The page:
JC: Why did the DOJ wait until the 11th hour to intervene when they were given a 60-day deadline? 

GF: I don't think that there is too much to read into the DOJ decision to wait until the deadline. I think it is largely reflective of their internal procedures to meet deadlines as they arise and needing to meet those deadlines with limited resources. 

JC: Are there any other prominent federal laws you can think of that make exceptions for only a handful of states or just one state?

GF: There are no other prominent federal laws that I can think of that make an exception for a handful of states in the way PASPA does. The state has argued in court papers that this is unequal treatment of the states, which violates the principle that all states enjoy equal sovereignty. I expect that New Jersey will emphasize this point during oral arguments. 

JC: On a bigger picture scale, if everything goes New Jersey’s way, what’s a realistic timeline we could see legalized sports betting in the state?

GF: Any decision made by the district court in New Jersey could be appealed to the U.S. Court of Appeals for the Third Circuit. I expect an appeal from whichever side loses in the district court. Any decision from the Third Circuit could be appealed to the U.S. Supreme Court, which would have the option to decide if they want to hear the case. The appeals process could take significant time to complete.

The state would be free to implement the law while the appeal is pending, but the leagues could ask for the court to issue a stay or an injunction to prevent the state from moving forward with the law during the appeals process. Additionally, in order to offer sports betting an operator would have to apply to the state and be granted a license. That process will take some time, but would not dramatically slow down an operator from offering sports betting.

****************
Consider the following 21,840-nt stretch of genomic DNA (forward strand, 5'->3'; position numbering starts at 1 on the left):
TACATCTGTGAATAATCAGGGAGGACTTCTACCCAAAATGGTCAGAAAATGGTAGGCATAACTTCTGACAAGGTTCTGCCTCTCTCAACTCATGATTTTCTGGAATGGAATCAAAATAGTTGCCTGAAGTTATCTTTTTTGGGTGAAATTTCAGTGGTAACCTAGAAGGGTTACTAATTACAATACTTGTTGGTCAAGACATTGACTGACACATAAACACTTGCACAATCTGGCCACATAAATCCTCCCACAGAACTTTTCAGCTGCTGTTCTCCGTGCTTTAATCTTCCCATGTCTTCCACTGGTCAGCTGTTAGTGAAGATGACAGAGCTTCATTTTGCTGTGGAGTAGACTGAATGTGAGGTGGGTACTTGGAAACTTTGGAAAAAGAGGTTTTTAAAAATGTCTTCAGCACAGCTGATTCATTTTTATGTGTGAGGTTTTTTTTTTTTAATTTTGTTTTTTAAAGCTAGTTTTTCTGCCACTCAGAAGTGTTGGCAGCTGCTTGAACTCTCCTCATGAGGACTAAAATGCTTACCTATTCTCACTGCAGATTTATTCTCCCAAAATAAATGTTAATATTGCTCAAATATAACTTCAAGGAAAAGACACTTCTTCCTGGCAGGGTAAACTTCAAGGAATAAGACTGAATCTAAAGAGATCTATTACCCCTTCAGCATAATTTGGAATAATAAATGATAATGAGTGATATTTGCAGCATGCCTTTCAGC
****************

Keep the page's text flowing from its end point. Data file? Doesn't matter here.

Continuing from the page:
Additionally, if New Jersey wins then the decision opens up the whole country to sports betting. Any other state would be free to pass their own sports betting law and I imagine that many states would look at it because of the potential for revenue and job creation.  

JC: If everything goes the leagues’ way, what’s next? Will it be up to each state to take on this law and would there be any point with this precedent?

GF: If the court rules in favor of the leagues, I would expect New Jersey to appeal the decision to the Third Circuit and it would follow the same appeals process that I outlined above. 

In theory, another state could pass a law, as New Jersey did, that is in direct contravention with PASPA and a district court outside of the Third Circuit would not be bound by the decision in this case but it would be very persuasive and hard for me to envision that a state would succeed or even try taking this route. Otherwise, it would take Congress passing a new law that altered PASPA to allow for states to pass their own gambling laws. 

The leagues have already succeeded in getting this case delayed until after the Super Bowl.  If they lose I expect the leagues to continue to use tactics intended to delay the process.